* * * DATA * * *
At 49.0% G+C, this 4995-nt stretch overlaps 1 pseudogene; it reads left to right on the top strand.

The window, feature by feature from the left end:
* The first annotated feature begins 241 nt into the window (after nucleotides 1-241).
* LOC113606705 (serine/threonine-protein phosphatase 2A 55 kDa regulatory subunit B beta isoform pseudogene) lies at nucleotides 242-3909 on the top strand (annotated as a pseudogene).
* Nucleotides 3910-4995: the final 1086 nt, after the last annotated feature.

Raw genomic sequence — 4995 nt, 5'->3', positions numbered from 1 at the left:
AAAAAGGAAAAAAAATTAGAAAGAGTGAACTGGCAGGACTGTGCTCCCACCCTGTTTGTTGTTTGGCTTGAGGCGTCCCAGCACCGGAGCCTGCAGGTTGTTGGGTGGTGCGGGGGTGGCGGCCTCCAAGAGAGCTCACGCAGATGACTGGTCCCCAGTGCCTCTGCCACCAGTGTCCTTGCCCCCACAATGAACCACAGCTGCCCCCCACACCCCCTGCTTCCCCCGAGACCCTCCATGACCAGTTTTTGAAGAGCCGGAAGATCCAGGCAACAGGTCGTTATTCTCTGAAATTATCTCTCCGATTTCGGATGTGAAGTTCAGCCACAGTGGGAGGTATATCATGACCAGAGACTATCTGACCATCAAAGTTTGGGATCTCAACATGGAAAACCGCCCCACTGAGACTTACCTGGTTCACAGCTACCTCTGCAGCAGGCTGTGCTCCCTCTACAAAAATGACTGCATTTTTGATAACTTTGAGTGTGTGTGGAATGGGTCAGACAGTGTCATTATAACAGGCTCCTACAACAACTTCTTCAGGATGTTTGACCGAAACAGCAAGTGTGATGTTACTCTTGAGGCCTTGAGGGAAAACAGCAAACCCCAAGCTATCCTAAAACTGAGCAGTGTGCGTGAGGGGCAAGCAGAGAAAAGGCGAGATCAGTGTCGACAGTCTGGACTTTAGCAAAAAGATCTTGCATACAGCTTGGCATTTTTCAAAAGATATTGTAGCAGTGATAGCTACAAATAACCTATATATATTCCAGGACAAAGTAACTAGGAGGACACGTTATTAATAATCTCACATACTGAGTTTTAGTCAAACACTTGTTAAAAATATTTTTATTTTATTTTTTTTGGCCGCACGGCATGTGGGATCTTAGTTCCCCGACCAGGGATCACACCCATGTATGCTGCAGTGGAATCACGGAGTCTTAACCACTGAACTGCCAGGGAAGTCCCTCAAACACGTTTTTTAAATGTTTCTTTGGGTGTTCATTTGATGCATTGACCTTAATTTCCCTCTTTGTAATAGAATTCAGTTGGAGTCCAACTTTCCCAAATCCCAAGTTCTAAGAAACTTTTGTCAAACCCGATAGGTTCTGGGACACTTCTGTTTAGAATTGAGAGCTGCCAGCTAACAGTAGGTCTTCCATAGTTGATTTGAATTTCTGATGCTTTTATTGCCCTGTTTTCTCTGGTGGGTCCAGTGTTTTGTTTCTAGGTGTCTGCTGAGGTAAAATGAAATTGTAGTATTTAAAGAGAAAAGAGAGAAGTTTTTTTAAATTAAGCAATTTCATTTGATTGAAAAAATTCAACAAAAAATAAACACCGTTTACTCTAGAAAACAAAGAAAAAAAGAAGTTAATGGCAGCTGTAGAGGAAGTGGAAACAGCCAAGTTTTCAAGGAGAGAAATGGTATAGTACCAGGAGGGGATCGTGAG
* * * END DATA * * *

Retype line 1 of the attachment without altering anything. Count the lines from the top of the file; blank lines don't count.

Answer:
At 49.0% G+C, this 4995-nt stretch overlaps 1 pseudogene; it reads left to right on the top strand.